Three years ago, HNA Group paid $359 million for a Loop office tower at 181 West Madison Street, part of the Chinese conglomerate’s buying spree that included other trophy properties across the country.
Less than a year later, with HNA’s finances coming under pressure from new capital controls, the firm briefly put the 50-story property back on the market, but found no takers. Earlier this year, the embattled firm secured a $240 million refinancing for the 930,000-square-foot building from JPMorgan Chase.
The new debt was securitized into several CMBS transactions, including the single-asset deal known as JPMCC 2020-LOOP. Documents associated with the securitization provide an inside look at the property’s rent roll.
As of last November, the tower was 88 percent leased to 29 tenants “across the banking, government, technology, advertising and industrial sectors,” according to the loan prospectus.
The largest tenant at the building, the Northern Trust Company, occupies more than 40 percent of the rentable space and pays $21.31 per square foot in annual base rent, the lowest rate among the building’s major tenants. 181 West Madison is connected by a sky bridge to Northern Trust-owned 50 South LaSalle across the street, and the two buildings jointly serve as the financial services firm’s headquarters.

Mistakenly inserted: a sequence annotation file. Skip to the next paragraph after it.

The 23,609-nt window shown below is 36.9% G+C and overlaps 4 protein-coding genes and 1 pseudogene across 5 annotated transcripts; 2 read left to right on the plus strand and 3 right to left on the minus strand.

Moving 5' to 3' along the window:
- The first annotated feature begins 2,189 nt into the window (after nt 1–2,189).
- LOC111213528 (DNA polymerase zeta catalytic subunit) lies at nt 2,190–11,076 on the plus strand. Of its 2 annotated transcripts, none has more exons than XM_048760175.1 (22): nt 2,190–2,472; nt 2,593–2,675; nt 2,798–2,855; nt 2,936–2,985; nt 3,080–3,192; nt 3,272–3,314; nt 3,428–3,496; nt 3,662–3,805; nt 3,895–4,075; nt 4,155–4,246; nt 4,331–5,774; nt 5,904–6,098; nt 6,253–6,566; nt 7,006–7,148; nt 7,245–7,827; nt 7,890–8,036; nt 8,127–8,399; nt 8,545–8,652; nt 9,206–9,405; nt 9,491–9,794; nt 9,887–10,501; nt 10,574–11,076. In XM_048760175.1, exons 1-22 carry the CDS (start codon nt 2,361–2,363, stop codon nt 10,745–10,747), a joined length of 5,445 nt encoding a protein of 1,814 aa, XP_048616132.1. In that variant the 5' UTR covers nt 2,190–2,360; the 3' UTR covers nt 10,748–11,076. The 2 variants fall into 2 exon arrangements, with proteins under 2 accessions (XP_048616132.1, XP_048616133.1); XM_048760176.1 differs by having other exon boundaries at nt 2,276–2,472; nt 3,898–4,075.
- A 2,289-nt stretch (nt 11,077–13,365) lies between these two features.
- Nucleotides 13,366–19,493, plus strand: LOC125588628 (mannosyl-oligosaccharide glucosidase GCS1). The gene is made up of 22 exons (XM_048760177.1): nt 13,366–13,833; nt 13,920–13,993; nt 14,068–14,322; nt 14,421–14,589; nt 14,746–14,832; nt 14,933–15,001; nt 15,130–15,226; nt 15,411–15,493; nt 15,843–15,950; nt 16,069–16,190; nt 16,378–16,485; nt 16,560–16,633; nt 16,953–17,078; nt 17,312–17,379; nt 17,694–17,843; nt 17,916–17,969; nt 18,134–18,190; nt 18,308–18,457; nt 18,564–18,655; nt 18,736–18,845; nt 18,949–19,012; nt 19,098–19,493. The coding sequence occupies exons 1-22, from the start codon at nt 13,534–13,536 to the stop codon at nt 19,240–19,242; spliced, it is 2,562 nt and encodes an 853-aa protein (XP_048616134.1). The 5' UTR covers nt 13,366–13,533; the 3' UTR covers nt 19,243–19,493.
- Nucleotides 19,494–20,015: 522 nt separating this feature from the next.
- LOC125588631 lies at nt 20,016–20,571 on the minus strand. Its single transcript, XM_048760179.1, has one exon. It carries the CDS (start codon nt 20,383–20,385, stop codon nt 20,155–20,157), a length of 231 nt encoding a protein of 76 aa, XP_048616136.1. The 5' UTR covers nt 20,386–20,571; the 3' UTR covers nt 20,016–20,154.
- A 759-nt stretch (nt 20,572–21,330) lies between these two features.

The tower also serves as the headquarters of its second- and third-largest tenants, consulting firm Quantitative Risk Management and Berkshire Hathaway’s Marmon Group, an industrial holding company.
The fourth-largest tenant is a government agency, U.S. Citizenship and Immigration Services, which pays the priciest base rent among the building’s major tenants at $33.75 per square feet. The Canadian Imperial Bank of Commerce rounds out the top five with 42,000 square feet across the 35th and 36th floors.
Elsewhere in Chicago, Northern Trust recently reconsolidated its office footprint by moving out of two other buildings into the Big Red Building at 333 South Wabash Avenue, which Michael Shvo and Deutsche Finance acquired in August for $376 million.
HNA has had some success in selling off the rest of its U.S. portfolio. The company was able to sell 123 Mission Street in San Francisco and City Center in Minneapolis in 2018, and sold 850 Third Avenue in Manhattan in early 2019 amid pressure from the U.S. government.
Meanwhile, the conglomerate still owns most of its priciest trophy property, the $2.2 billion office tower at 245 Park Avenue in Manhattan, although SL Green acquired a roughly $150 million preferred equity stake in the property in 2018.